Intel has delivered a sneak preview of the innovations and products expected at the Intel Developer Forum (IDF) in San Francisco next week.
The company is continuing to push Moore's Law, the theory propounded by Intel co-founder Gordon Moore which states that the transistor count on an integrated circuit doubles approximately every two years, despite some saying that chip development is approaching its physical limits.
"Contrary to speculation that Moore's Law is slowing down or potentially dying, we are here to demonstrate that it's alive and well," said Steve Smith, vice president of Intel. "Integration gives you a smaller, better, faster and more mobile compute platform."
Smith explained that the focus of this year's show is integration, and how Intel is "driving PC capabilities into a broad range of new and innovative products, from handhelds to consumer electronics to high-end servers".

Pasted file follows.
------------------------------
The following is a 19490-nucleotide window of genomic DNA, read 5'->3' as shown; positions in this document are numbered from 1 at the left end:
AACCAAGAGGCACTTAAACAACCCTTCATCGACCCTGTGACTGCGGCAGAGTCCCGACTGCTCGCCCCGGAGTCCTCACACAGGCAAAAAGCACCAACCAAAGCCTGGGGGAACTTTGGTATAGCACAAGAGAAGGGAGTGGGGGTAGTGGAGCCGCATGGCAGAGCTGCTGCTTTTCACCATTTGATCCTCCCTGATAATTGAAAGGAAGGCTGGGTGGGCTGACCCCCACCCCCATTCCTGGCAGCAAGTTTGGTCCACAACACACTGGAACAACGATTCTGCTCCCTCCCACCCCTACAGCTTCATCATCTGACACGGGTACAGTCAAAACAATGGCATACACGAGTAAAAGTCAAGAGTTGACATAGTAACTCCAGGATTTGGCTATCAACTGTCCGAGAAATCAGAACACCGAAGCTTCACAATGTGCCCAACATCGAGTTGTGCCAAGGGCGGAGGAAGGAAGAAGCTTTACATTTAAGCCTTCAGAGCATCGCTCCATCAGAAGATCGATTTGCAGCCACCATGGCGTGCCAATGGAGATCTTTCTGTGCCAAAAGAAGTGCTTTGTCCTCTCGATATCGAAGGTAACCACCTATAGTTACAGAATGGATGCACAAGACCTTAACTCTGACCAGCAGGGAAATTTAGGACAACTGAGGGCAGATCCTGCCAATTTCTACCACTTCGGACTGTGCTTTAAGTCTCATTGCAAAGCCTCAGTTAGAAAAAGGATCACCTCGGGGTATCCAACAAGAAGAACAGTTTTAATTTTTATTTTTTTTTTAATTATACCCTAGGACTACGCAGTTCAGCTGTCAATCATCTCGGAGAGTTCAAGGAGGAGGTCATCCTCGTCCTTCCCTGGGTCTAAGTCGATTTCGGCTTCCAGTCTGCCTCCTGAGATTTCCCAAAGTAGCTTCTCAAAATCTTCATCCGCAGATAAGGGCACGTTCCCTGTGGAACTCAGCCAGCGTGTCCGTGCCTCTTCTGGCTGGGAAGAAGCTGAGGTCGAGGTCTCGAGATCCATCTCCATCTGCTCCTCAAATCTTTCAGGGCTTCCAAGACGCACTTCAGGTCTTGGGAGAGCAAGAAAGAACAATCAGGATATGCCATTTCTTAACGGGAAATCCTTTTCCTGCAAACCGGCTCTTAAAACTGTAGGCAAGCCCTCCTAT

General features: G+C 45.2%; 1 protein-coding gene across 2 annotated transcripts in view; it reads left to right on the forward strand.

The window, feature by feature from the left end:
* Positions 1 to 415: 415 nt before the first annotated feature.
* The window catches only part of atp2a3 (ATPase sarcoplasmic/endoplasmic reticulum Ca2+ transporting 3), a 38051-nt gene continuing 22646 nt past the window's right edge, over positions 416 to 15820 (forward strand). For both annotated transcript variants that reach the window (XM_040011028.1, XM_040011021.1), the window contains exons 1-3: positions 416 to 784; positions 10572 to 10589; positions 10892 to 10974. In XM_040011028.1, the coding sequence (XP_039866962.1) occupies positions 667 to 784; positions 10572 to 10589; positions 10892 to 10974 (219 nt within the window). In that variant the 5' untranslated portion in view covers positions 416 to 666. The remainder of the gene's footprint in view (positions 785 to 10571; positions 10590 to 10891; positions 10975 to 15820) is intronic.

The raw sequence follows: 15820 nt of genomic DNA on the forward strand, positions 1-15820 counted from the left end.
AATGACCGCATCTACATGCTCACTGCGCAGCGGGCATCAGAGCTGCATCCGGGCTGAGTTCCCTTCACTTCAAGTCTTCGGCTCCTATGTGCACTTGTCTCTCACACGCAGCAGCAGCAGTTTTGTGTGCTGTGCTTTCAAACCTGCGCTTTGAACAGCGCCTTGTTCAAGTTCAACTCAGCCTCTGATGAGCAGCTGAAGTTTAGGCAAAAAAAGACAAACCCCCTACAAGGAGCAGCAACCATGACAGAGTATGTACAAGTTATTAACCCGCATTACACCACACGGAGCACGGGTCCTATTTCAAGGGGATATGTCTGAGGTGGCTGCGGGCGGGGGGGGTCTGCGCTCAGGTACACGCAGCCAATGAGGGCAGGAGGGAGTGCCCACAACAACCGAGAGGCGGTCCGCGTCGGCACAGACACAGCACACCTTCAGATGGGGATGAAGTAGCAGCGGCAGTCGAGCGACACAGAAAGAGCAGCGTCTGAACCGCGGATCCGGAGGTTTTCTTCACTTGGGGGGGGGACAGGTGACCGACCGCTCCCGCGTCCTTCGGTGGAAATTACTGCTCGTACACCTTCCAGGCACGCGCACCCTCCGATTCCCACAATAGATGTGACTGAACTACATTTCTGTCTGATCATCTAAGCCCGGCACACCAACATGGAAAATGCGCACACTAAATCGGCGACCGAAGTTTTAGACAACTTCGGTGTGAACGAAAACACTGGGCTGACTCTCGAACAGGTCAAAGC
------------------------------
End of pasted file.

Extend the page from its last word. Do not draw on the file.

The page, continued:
This is IDF's 12th year and the company will be showcasing a host of innovations across a wide range of technologies, including 'Westmere', the codename for its latest 32nm chips due out later this year.
There will also be news regarding Intel's expansion of its Nehalem architecture from the recently announced Core i5 range, to the netbook and mobile markets.
The firm is set to deliver updates on its solid state drives, controller chips, system-on-chip systems for embedded and consumer electronic products, and its next-generation 'Larabee' graphics chipset.
IDF will also see a bigger push into the netbook and mobile internet device markets, both in terms of software, with improvements to Intel's Moblin open-source operating system, and hardware, with new chipsets, architectures and updates to the Atom range of processors.
The opening keynote will be delivered by Intel chief executive Paul Otellini, alongside senior vice president Pat Gelsinger, who announced today that he is leaving Intel after 30 years to join storage firm EMC.
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